The animated screenshot above shows this in action. Note how listeners can even conveniently filter by podcast series!

In addition to the benefits mentioned already – listeners can search all your podcast episodes in one place, easily find the episode(s) they're looking for by sorting the table or filtering by series or tags, and listen to episodes directly from your podcast library – you can even add newsletter signups to this page in order to keep listeners hooked, which we'll cover after this section.

To get started, purchase and download the plugin.

Your purchase will include instructions on installation and setup. Once installed, decide whereabouts on your website you'd like to display your podcast library. This might be on your home page, or on a separate podcasts page. In this example, we'll be putting our podcast on a homepage.

How to create your sortable table

When you've chosen where to display your podcasts, generating your podcast library is simple. Upon installing the plugin, an automatic setup wizard will initiate and provide a comprehensive guide to creating your first table.

The instructions below will describe each step involved in creating a table.

  1. Choose a name for the library and select the post type you want to display. Here we're displaying the custom post type podcast.
  2. Select the posts or podcast episodes to include in your library.
  3. Customize the columns you want to display in your table by selecting which columns to add and in what order. You can also rename or hide column names and remove columns as needed. I suggest adding a column for episode date, title and listen now.
    Customize columns in WordPress table plugin
  4. Add filters. will set your table to be filterable by the podcast series, as shown in the example below. You can also add filters like tags and categories.
    Animated screenshot of the self-hosted podcast hosting, podcast library
  5. Customize the sorting options for your table, including the default sorting option and the sort direction

Display your podcast library

Once you have completed creating your table with the Post Table Pro plugin, the setup wizard will confirm that you are finished and provide instructions for inserting the table onto your website. By choosing one of these two options, you can easily add your table to your website and make it accessible to your visitors.

  • Use the "Post Table" block in the Gutenberg editor.
  • Copy the shortcode from the table builder and paste it anywhere on your site. This option gives you the flexibility to place the table on any page, regardless of its content.

Ready to publish your podcast

When you're done making your library look great, click Publish and the page will publicly display the table with your podcasts. Nice work! Visitors can now easily find your entire archive of podcasts, and you've made a fantastic self hosted podcast solution.

You can use a similar technique to create a WordPress audio library. The linked post will even show you how to use WooCommerce Product Table to sell access to your podcast.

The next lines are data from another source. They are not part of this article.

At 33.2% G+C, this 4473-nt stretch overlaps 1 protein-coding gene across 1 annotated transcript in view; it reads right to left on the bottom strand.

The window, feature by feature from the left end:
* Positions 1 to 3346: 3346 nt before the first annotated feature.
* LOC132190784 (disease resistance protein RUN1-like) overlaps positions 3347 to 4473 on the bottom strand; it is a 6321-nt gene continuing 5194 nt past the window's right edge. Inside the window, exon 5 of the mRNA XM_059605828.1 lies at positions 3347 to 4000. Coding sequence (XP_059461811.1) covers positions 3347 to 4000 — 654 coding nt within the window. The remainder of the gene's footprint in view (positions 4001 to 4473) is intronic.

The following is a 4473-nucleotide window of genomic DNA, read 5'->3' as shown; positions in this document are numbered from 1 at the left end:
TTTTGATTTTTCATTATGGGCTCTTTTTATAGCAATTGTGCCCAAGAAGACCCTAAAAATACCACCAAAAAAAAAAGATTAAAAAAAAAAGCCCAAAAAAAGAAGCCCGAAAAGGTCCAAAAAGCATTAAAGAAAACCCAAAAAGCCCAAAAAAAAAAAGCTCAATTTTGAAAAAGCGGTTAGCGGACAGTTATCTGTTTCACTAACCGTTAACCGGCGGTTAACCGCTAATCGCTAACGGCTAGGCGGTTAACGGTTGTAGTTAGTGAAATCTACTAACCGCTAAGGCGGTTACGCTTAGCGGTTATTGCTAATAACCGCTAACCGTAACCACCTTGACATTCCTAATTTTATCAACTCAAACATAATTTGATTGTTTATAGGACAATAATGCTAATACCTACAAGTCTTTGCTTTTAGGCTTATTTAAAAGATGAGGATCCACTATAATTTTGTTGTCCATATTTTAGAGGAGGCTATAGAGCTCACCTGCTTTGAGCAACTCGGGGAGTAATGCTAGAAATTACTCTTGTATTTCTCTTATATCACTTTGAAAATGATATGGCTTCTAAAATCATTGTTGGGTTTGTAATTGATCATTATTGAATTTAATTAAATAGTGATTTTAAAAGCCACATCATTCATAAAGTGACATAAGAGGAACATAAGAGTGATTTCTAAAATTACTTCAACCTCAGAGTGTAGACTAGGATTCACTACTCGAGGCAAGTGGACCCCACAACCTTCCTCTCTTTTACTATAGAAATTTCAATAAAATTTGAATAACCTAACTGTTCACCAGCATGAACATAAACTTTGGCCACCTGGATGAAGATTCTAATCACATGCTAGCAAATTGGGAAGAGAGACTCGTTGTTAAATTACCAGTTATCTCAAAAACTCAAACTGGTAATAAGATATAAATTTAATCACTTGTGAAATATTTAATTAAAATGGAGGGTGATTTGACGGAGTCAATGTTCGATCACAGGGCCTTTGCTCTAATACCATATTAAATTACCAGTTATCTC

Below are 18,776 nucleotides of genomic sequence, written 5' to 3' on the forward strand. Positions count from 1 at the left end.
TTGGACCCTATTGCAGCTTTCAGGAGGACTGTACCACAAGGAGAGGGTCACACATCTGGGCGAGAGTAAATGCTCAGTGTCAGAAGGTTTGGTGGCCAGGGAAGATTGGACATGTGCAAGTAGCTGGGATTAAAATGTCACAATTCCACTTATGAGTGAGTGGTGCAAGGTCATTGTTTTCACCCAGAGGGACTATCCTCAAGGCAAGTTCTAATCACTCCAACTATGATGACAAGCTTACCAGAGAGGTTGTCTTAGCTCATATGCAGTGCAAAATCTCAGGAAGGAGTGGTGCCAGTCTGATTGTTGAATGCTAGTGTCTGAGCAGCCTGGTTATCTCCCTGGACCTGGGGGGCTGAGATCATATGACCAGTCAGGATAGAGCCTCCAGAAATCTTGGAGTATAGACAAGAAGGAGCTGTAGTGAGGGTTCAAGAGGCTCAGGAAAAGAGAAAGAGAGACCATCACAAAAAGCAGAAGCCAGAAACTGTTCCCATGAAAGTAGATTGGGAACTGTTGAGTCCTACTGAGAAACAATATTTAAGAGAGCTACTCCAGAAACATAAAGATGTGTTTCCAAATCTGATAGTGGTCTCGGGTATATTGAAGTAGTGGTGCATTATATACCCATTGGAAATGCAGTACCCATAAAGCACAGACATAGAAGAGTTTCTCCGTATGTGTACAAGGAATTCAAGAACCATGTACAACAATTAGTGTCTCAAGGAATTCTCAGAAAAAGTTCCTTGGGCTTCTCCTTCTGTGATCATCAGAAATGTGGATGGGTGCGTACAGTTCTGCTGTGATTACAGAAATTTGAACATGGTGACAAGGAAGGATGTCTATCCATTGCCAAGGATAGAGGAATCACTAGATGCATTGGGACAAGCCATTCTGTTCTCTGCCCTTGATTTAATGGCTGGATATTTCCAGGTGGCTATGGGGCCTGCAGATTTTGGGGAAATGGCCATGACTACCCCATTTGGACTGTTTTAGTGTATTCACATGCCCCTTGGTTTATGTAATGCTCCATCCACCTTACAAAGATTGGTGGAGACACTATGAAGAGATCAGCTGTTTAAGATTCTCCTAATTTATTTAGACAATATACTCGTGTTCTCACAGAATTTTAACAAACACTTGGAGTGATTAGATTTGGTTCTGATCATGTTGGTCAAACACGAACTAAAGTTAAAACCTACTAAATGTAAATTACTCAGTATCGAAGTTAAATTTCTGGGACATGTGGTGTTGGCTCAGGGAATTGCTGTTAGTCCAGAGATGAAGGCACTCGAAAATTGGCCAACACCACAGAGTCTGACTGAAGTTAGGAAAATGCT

Podcast hosting: next steps

Now your WordPress podcast hosting is all setup and your podcasts are beautifully displayed on your website, you're ready to get promoted and grow your podcast further.

This section will show you three advanced next steps you can take, two of which you can only do because you've chosen to self host your WordPress podcast hosting. We'll show you how to submit your podcast to iTunes, how to set up podcast analytics, and how to add an email signup box in order to convert listeners into long-time subscribers.

Submit podcast episodes directly to iTunes from WordPress

To increase your audience reach, you need to submit your podcast to iTunes.

Yet another useful feature of the Seriously Simple Podcasting WordPress plugin, is that it organizes your podcast episodes in an iTunes-friendly format. Once you've uploaded your episodes to your WordPress website, you're almost ready to submit them all in one go to iTunes.

Screenshot of the iTunes podcast library

Before you do, you'll just need to go to Podcast → Settings → Feed details and upload a Cover Image for your podcast.

Once you've done that, to submit your podcast to iTunes, simply go to Apple's podcast submission page and sign in using your Apple ID (or create one if you don't have one already).

The Seriously Simple Podcasting plugin will autogenerate a URL for your podcast. You can find this in your WordPress Dashboard by going to Podcast → Settings → Publishing.

The URL you need is the Complete feed and will be something similar to https://yourwebsite.com/feed/podcast

Copy and paste your Complete feed URL into the box on the iTunes submission website and click Validate:

Submit podcast to iTunes.

You'll then see a preview of how your podcast will appear on iTunes.

Once iTunes is happy your podcast meets the requirements, and you're happy with how everything looks, click Submit.

Podcasts can take up to 10 days to make their way through the iTunes approval process but are often processed much faster than that. Once complete, you'll be able to see your podcast in iTunes – alongside the best podcasts in the world.